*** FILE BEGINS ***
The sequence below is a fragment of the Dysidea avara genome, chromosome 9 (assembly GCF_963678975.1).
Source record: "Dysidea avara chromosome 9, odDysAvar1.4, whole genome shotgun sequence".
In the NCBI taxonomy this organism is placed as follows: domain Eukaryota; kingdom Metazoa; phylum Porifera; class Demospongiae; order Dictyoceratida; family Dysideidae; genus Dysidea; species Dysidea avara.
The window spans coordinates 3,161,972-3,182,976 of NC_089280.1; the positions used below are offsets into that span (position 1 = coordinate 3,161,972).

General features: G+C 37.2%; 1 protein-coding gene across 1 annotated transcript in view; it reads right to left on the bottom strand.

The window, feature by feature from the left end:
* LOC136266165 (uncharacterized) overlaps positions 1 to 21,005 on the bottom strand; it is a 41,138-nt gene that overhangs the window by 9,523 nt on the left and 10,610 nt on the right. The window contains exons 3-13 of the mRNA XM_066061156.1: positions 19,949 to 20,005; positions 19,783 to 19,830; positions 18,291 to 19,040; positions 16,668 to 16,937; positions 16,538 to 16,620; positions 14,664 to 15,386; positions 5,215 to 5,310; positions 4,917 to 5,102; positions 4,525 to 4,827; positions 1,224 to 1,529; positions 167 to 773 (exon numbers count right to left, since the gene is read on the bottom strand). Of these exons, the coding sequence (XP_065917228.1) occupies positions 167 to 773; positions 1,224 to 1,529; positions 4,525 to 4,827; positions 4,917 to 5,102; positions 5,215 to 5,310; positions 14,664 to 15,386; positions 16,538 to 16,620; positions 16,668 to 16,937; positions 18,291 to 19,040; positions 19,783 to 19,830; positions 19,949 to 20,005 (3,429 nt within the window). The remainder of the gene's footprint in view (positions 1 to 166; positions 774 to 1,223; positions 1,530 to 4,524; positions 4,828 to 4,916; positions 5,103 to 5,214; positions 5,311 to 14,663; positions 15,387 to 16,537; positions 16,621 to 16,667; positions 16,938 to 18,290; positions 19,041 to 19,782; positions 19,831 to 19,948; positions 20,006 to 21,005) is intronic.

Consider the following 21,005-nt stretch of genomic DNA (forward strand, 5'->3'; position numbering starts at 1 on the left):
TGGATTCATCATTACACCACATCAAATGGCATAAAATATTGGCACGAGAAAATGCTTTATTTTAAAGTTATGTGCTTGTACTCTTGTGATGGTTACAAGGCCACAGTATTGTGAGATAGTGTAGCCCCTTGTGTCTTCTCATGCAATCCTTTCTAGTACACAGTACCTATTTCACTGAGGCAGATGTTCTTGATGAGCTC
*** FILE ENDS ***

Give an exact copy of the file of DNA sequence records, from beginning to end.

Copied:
The sequence below is a fragment of the Dysidea avara genome, chromosome 9 (assembly GCF_963678975.1).
Source record: "Dysidea avara chromosome 9, odDysAvar1.4, whole genome shotgun sequence".
In the NCBI taxonomy this organism is placed as follows: domain Eukaryota; kingdom Metazoa; phylum Porifera; class Demospongiae; order Dictyoceratida; family Dysideidae; genus Dysidea; species Dysidea avara.
The window spans coordinates 3,161,972-3,182,976 of NC_089280.1; the positions used below are offsets into that span (position 1 = coordinate 3,161,972).

General features: G+C 37.2%; 1 protein-coding gene across 1 annotated transcript in view; it reads right to left on the bottom strand.

The window, feature by feature from the left end:
* LOC136266165 (uncharacterized) overlaps positions 1 to 21,005 on the bottom strand; it is a 41,138-nt gene that overhangs the window by 9,523 nt on the left and 10,610 nt on the right. The window contains exons 3-13 of the mRNA XM_066061156.1: positions 19,949 to 20,005; positions 19,783 to 19,830; positions 18,291 to 19,040; positions 16,668 to 16,937; positions 16,538 to 16,620; positions 14,664 to 15,386; positions 5,215 to 5,310; positions 4,917 to 5,102; positions 4,525 to 4,827; positions 1,224 to 1,529; positions 167 to 773 (exon numbers count right to left, since the gene is read on the bottom strand). Of these exons, the coding sequence (XP_065917228.1) occupies positions 167 to 773; positions 1,224 to 1,529; positions 4,525 to 4,827; positions 4,917 to 5,102; positions 5,215 to 5,310; positions 14,664 to 15,386; positions 16,538 to 16,620; positions 16,668 to 16,937; positions 18,291 to 19,040; positions 19,783 to 19,830; positions 19,949 to 20,005 (3,429 nt within the window). The remainder of the gene's footprint in view (positions 1 to 166; positions 774 to 1,223; positions 1,530 to 4,524; positions 4,828 to 4,916; positions 5,103 to 5,214; positions 5,311 to 14,663; positions 15,387 to 16,537; positions 16,621 to 16,667; positions 16,938 to 18,290; positions 19,041 to 19,782; positions 19,831 to 19,948; positions 20,006 to 21,005) is intronic.

Consider the following 21,005-nt stretch of genomic DNA (forward strand, 5'->3'; position numbering starts at 1 on the left):
TGGATTCATCATTACACCACATCAAATGGCATAAAATATTGGCACGAGAAAATGCTTTATTTTAAAGTTATGTGCTTGTACTCTTGTGATGGTTACAAGGCCACAGTATTGTGAGATAGTGTAGCCCCTTGTGTCTTCTCATGCAATCCTTTCTAGTACACAGTACCTATTTCACTGAGGCAGATGTTCTTGATGAGCTC